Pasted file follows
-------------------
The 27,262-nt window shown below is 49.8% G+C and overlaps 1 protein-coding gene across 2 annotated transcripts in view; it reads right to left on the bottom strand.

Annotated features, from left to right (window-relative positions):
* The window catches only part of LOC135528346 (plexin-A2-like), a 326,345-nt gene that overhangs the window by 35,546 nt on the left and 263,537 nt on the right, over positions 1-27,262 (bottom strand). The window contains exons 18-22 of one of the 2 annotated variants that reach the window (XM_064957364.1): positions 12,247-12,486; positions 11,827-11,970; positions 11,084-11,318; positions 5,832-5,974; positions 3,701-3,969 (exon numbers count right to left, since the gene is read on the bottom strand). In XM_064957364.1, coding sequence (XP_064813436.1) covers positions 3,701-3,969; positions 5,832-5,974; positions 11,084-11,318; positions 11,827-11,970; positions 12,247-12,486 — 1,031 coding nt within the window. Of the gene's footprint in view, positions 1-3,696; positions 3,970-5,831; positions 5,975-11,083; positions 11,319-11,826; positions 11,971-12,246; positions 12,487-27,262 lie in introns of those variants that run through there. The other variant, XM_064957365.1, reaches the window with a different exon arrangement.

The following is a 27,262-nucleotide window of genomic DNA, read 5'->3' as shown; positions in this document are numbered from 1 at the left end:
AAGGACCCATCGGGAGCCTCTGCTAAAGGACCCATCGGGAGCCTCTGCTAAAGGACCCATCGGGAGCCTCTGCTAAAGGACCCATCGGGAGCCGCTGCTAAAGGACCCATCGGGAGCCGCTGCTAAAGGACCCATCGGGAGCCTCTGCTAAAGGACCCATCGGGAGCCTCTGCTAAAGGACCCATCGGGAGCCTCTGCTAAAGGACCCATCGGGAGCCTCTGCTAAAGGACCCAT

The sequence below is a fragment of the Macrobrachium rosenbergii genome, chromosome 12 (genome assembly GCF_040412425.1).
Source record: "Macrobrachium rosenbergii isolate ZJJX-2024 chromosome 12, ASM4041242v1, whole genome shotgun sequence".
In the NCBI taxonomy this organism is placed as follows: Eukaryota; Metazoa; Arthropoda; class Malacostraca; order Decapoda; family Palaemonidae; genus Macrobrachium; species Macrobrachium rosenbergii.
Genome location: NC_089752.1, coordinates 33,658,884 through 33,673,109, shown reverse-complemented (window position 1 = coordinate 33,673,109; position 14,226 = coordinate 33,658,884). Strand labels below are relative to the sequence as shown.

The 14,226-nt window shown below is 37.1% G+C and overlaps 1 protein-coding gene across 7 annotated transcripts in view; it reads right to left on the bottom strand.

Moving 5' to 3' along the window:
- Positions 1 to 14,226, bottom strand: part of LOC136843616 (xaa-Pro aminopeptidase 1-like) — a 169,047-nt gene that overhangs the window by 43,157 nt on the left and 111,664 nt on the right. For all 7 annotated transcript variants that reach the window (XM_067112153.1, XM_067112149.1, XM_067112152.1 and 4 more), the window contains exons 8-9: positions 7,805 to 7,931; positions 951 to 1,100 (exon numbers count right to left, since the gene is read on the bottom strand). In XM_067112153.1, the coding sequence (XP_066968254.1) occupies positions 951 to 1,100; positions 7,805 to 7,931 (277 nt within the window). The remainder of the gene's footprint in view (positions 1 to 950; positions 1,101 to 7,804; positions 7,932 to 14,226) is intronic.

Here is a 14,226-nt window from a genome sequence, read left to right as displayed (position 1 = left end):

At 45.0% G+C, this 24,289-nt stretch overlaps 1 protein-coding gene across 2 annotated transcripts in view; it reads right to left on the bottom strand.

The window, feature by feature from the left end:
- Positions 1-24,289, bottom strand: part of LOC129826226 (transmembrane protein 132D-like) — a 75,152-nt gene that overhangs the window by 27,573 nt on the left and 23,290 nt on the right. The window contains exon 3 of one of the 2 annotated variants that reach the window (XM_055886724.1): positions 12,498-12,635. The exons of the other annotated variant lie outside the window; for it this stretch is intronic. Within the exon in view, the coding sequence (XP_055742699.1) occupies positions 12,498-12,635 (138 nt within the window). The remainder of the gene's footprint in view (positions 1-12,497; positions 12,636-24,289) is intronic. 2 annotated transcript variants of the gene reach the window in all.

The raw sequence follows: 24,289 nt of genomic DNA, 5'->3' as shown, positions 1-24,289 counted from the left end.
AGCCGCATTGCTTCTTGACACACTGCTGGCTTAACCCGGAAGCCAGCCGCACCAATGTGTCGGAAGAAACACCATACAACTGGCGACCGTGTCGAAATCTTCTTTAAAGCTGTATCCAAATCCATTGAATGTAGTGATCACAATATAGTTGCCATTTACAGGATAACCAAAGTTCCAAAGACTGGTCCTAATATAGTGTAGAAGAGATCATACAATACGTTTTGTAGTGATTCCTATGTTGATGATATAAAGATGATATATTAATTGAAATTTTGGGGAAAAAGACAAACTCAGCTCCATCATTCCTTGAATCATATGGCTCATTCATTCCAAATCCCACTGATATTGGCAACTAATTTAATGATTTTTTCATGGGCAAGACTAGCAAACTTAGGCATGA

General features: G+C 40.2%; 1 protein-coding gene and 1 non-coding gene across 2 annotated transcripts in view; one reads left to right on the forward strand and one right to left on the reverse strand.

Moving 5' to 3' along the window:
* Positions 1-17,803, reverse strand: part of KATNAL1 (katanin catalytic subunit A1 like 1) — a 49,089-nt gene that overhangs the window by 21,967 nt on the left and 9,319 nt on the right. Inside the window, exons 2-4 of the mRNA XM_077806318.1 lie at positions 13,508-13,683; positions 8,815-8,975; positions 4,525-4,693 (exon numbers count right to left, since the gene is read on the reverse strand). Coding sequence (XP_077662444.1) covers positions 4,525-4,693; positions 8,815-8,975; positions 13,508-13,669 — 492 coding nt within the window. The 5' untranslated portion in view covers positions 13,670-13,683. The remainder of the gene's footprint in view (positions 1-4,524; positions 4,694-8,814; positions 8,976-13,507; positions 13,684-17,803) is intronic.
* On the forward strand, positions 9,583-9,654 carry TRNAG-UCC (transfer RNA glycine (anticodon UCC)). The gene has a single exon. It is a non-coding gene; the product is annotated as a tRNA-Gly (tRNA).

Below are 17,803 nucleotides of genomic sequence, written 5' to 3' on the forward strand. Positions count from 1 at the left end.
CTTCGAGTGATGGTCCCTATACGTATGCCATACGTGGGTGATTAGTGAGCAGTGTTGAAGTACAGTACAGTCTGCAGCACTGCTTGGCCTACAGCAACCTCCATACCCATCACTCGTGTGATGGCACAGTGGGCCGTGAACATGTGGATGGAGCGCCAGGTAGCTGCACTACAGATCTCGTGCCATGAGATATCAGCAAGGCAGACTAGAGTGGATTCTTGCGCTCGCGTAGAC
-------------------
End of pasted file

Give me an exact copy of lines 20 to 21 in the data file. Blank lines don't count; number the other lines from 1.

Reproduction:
Moving 5' to 3' along the window:
* Positions 1-17,803, reverse strand: part of KATNAL1 (katanin catalytic subunit A1 like 1) — a 49,089-nt gene that overhangs the window by 21,967 nt on the left and 9,319 nt on the right. Inside the window, exons 2-4 of the mRNA XM_077806318.1 lie at positions 13,508-13,683; positions 8,815-8,975; positions 4,525-4,693 (exon numbers count right to left, since the gene is read on the reverse strand). Coding sequence (XP_077662444.1) covers positions 4,525-4,693; positions 8,815-8,975; positions 13,508-13,669 — 492 coding nt within the window. The 5' untranslated portion in view covers positions 13,670-13,683. The remainder of the gene's footprint in view (positions 1-4,524; positions 4,694-8,814; positions 8,976-13,507; positions 13,684-17,803) is intronic.